Terry H. Schwadron
May 7, 2021
Once again, the Biden administration is announcing actions on immigration without being able to flesh out the details.
This week, we have seen two important developments, even as the rash of immigrants seeking to cross the border appears to have reached a plateau during April.
The first was an announcement that four migrant families whose children had been taken from them at the border by the Donald Trump administration are being allowed to reunite in the United States, and that a lot more of the estimated 1,000 families in like circumstances will follow.
The second was that Team Biden committed formally to up the number of refugees allowed in this country from areas of persecution from 15,000 to 62,500, after pressure from progressives.
Naturally, unless you are Stephen Miller, the Trump immigration whisperer who directed the policies to grab children from parents as a disincentive to other would-be border crossers, reunification was good news, even this initial move involved only four families.
But was remains troubling about the entire process is that it reeks of political symbolism, statement-making, before any of the practical or policy questions are fully worked out that will apply to the hundreds of families who apparently will follow. So, too, the refugee policy is a number without a framework, just as the creation of an oversight role for Vice President Kamala Harris in an ever-evolving role that now seems limited to foreign policy deals with Mexico and the Northern Triangle countries in Central America.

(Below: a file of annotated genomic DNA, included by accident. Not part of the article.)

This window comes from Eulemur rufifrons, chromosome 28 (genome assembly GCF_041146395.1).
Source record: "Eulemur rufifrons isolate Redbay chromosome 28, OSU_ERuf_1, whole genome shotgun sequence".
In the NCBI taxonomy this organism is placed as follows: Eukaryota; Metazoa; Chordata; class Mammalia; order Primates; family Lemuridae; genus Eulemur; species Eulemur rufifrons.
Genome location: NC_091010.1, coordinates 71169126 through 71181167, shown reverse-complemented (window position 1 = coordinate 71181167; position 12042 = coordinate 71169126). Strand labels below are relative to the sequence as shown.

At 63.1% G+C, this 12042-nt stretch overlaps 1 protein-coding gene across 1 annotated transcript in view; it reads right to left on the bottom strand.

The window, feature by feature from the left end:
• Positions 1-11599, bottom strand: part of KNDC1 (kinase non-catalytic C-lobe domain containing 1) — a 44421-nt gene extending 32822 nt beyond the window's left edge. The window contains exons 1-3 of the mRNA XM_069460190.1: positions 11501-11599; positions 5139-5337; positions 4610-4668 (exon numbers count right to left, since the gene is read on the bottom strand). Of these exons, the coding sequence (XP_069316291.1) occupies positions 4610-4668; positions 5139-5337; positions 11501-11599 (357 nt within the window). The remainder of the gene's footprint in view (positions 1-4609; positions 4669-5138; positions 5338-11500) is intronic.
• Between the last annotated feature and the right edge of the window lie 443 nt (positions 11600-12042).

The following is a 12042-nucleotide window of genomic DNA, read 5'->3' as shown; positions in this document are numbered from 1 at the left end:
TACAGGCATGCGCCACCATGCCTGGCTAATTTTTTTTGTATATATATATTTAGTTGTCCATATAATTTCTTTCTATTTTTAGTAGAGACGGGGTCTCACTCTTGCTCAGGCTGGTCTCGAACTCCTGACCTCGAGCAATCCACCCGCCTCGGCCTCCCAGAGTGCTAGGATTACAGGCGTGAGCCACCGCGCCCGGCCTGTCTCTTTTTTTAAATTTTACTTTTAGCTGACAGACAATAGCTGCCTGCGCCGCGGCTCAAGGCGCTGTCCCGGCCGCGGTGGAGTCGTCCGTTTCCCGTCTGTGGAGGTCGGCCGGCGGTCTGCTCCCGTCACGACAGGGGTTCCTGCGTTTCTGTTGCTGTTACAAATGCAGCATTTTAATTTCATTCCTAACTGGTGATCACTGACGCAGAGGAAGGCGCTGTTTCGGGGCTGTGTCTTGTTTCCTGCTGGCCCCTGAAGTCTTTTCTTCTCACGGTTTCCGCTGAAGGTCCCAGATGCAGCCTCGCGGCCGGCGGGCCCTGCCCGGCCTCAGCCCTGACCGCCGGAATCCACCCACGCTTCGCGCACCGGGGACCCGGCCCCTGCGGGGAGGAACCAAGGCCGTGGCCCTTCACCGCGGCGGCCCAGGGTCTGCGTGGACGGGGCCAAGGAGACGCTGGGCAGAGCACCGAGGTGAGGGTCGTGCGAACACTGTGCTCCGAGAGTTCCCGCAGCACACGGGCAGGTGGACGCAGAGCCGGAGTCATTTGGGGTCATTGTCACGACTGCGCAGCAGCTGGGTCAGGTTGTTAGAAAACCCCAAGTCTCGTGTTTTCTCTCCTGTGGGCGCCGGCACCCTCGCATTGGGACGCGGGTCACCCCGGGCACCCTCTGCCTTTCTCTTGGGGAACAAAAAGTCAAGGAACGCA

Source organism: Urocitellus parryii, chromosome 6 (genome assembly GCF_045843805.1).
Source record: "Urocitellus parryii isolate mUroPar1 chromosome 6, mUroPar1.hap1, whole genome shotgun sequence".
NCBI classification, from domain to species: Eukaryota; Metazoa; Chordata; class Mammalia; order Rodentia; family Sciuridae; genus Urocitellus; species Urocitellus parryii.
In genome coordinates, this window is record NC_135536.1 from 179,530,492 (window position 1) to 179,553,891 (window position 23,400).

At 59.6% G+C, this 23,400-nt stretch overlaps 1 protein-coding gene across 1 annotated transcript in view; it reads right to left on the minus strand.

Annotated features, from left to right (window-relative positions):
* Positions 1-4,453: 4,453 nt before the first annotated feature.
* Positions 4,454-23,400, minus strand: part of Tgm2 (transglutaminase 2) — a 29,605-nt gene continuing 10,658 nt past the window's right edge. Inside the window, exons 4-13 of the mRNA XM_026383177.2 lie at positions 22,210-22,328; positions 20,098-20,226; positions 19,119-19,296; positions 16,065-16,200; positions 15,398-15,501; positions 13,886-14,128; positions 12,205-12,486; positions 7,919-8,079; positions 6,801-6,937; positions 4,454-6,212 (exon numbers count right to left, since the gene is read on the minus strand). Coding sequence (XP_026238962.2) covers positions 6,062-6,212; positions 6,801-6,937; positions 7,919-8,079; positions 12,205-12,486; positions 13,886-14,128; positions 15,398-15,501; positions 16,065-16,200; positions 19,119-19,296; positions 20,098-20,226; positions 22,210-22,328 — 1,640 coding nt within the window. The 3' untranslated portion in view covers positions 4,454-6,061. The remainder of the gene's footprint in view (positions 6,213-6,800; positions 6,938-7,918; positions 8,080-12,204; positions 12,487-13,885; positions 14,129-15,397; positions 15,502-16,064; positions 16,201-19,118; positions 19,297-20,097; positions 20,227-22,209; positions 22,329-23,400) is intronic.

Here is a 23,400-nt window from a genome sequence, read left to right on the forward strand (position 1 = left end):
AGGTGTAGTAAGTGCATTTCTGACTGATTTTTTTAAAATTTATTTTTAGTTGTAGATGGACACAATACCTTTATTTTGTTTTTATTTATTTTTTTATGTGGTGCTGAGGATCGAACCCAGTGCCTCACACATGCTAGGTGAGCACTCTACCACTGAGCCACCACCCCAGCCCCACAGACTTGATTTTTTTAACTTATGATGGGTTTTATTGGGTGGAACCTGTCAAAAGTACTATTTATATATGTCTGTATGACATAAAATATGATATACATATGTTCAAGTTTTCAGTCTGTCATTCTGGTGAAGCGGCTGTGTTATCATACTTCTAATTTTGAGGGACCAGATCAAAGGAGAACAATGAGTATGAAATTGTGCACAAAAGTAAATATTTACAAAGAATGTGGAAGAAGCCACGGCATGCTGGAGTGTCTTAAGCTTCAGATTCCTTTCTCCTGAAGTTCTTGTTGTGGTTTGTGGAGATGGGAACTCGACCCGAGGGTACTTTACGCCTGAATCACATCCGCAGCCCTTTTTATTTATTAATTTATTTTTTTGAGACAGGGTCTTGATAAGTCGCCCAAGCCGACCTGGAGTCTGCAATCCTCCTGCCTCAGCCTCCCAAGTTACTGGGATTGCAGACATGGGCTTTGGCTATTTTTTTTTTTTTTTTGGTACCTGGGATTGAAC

Meanwhile, in the Senate, Majority Leader Chuck Schumer apparently is plotting quietly on ways to use the backdoor budget “reconciliation” process to legalize the status of a good chunk of the nation’s undocumented population, rather than face a divided Senate.
In almost every aspect of immigration, Biden has exposed himself to stinging Republican sloganeering about opening borders, and taking criticism from his own party for not going far enough — all the while, making announcements without being able to answer many questions about how it all will work. It’s enough apparently to strike a blow for humanitarian concern for children and anti-Trump policy, for example, without actually describing what is supposed to happen next.
In the case of the separated family, Homeland Security Secretary Alejandro Mayorkas has been unable to say whether reunited families will remain in the United States beyond a temporary period, how the first families had been identified, how many more will come, what services the government is committing to provide the families towards physical and mental health services or where they will go.
As a Washington Post columnist noted, “Behind the announcement lie some very big unknowns about how far President Biden will end up going in the quest to restore justice.”
The four families were from Honduras and Mexico, and some separated as far back as 2017 — even before the Trump administration formally announced its “zero tolerance” policy that led to upwards of 5,500 separations, with 1,000 still apart. These children were about three years old when separated, Mayorkas said.